When learning how to use loperamide for opiate withdrawal, it’s important to know the precautions as well as the benefits.
The following criteria will help you determine how to use loperamide for opiate withdrawal safely:
- Loperamide can be addictive.
- Try to use loperamide for only 3-4 days to help ease the worst of the symptoms.
- Use loperamide for opiate withdrawal for no longer than one week.
- Loperamide for opiate withdrawal can lead to a physiological dependence if used for too long.
- Use the least amount of loperamide possible to obtain relief from opiate withdrawal diarrhea and stomach cramping.
- Depending on your severity of addiction, you may need to use a small or a large dosage of loperamide for opiate withdrawal relief.
- Drink plenty of water and Gatorade while using loperamide for opiate withdrawal to avoid dehydration.
When you purchase loperamide for opiate withdrawal, the directions on the back of the box will say to take two caplets after the first loose stool, and one caplet after each subsequent loose stool. The directions will also inform you not to exceed four caplets in 24 hours. I will tell you right now, I greatly exceeded those directions when I used loperamide for opiate withdrawal. I used about four caplets at a time, and I probably took that dosage three times throughout the day, for a total of 12 caplets (24 mg) in 24 hours.
Note: Everyone is biochemically unique with varying degrees of addiction severity. You may only need a few caplets of loperamide like the directions say. Alternatively, you may need even more loperamide than I used.
Taking Mega-Doses of Loperamide For Opiate Withdrawal
After reviewing many of the threads on forums, I’ve read some pretty cool stories on using loperamide for opiate withdrawal. Some people have stated that mega-doses of loperamide (15-60 mg) not only stopped diarrhea, but it also alleviated nearly ALL of their symptoms. I’ve also read about people actually getting high on these mega-doses, and some have even become very addicted to the high from loperamide. Apparently, many opiate abusers have reported things like Vitamin C, grapefruit juice and cimetidine (Tagamet) can help push loperamide pass the Blood-Brain Barrier. Furthermore, many people have stated that it does cross the BBB at high enough doses, even without the products I just mentioned.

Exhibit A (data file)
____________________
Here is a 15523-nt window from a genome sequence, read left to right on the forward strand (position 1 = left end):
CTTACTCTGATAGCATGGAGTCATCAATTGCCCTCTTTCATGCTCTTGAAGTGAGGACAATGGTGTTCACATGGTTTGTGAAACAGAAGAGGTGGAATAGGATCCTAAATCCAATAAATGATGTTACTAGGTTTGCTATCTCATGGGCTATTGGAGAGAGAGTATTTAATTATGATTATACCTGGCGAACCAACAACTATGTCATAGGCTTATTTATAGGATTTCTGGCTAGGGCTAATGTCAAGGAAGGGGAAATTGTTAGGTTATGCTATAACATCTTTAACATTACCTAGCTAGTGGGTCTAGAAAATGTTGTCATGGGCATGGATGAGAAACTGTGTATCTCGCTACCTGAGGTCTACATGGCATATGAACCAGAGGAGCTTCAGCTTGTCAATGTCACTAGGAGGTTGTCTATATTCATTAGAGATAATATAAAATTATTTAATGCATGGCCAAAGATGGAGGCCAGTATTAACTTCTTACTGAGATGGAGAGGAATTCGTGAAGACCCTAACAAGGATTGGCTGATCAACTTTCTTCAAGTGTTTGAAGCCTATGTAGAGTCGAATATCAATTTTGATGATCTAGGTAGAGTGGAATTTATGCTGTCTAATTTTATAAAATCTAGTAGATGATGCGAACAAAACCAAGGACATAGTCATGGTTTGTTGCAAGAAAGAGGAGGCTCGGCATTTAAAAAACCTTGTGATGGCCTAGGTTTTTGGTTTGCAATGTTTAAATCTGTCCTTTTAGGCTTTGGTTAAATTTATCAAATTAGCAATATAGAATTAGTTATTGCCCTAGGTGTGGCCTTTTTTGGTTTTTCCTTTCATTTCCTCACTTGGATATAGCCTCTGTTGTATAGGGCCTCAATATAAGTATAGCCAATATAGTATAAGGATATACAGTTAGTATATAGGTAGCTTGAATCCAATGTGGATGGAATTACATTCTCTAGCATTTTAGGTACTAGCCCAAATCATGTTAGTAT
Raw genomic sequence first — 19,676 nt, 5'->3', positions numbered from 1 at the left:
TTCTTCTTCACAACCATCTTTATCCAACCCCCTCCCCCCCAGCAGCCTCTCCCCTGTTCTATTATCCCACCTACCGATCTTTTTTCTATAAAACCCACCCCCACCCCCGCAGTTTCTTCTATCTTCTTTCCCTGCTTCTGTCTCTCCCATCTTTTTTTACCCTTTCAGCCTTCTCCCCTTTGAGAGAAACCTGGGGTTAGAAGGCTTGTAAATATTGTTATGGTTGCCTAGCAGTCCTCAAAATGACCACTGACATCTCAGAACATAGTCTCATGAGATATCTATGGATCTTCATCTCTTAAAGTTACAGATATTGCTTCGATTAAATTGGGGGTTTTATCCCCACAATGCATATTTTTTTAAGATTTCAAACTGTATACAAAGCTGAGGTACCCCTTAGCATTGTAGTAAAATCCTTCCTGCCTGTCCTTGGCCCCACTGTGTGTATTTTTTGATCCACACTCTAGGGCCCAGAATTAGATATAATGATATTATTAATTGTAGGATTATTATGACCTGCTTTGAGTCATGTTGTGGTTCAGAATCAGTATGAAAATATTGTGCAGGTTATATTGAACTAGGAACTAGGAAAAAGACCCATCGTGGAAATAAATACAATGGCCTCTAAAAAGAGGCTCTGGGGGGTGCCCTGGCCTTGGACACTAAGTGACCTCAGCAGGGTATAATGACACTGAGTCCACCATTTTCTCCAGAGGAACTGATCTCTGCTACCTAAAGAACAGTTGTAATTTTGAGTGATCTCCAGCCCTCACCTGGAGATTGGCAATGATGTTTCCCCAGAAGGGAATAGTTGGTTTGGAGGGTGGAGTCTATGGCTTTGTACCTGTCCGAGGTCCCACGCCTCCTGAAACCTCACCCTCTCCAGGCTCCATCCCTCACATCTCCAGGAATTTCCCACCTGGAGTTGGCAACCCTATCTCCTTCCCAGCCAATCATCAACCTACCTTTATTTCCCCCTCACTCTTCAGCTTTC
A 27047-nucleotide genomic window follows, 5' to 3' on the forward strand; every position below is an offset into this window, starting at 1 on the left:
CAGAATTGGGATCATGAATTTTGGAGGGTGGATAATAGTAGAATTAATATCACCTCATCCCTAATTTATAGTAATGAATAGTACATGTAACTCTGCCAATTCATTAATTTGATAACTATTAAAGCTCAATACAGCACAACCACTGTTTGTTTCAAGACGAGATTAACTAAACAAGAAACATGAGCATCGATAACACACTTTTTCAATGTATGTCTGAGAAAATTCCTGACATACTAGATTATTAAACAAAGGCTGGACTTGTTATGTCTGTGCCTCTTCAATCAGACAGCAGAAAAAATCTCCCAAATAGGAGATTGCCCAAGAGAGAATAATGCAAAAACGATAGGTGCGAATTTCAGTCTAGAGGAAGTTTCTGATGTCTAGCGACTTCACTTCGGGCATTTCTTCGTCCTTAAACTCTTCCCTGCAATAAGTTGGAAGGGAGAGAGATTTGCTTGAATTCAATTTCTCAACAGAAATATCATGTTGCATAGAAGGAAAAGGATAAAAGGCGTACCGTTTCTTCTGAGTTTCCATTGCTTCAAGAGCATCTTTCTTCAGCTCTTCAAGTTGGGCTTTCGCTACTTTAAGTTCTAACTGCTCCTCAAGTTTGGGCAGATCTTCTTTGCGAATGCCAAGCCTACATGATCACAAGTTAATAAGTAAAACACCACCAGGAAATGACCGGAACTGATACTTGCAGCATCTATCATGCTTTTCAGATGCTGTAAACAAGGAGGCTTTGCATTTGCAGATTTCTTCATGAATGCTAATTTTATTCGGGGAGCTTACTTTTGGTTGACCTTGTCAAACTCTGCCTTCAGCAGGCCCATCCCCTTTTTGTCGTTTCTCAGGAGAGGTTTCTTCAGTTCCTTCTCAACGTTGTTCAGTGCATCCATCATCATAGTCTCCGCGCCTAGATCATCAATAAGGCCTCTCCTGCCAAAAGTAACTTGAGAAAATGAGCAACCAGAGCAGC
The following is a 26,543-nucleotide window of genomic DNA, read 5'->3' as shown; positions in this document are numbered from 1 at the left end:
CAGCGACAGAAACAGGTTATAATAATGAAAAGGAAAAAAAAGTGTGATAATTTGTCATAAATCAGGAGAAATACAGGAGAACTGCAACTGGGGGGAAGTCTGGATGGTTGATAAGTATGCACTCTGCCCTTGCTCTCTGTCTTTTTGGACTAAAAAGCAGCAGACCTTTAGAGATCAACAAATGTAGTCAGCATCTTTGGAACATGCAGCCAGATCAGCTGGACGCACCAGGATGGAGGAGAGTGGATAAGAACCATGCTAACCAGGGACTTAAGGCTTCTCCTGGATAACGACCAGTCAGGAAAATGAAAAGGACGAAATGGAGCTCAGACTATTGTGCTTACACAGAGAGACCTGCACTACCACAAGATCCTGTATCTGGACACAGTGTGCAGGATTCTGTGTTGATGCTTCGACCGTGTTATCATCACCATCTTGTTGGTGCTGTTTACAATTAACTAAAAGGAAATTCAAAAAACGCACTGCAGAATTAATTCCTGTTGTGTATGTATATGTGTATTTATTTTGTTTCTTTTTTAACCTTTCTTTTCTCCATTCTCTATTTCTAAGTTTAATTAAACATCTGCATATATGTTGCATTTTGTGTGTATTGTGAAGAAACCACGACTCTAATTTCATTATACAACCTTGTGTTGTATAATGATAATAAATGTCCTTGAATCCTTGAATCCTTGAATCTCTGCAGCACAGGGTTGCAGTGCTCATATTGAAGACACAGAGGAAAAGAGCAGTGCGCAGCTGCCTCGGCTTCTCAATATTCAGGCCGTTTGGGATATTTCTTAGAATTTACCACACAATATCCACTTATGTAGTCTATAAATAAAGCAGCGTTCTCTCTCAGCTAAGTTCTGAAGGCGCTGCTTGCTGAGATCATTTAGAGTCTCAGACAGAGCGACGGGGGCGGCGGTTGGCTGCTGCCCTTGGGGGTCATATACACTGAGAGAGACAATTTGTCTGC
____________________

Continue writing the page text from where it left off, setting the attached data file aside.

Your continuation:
CAUTION!!! Some people have become addicted to loperamide. Do to using it for a prolonged period of time (usually a few months or more) at large doses, people have even ended up in the hospital with serious heart problems…some resulting in death.
To learn more about the dangers of loperamide abuse, click below:
To read articles on the medical consequences of loperamide abuse, click below:
To order loperamide for opiate withdrawal, click below:
A Typical Loperamide mega-dosing protocol looks like this:
- Day 1: Take 400 mg of Tagamet followed by 24-30 mg of loperamide or less washed down with a glass of grapefruit juice (GFJ) every 5-8 hours, or as needed (some individuals will only need 16 mg of Loperamide every 10-12 hours).
- Day 2: Take 400 mg of Tagamet followed by 20 mg of loperamide every 5-8 hours, or as needed, all washed down with GFJ.
- Day 3: Take 400 mg of Tagamet followed by 18 mg of loperamide every 5-8 hours, or as needed, all washed down with GFJ.
- Day 4: Begin to lower you loperamide dosage by half, but continue to take with 400 mg of Tagamet and wash down with GFJ.
Note: Since everyone has varying levels of addiction severity, this protocol may or may not work for you. Based on your unique needs, you may benefit from raising or lowering the loperamide for opiate withdrawal dosage. Listen to your body. Make adjustments as necessary.
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Click here now to view my best home detox program. If you have any questions on how to use loperamide for opiate withdrawal, please feel free to post them in the comment box below.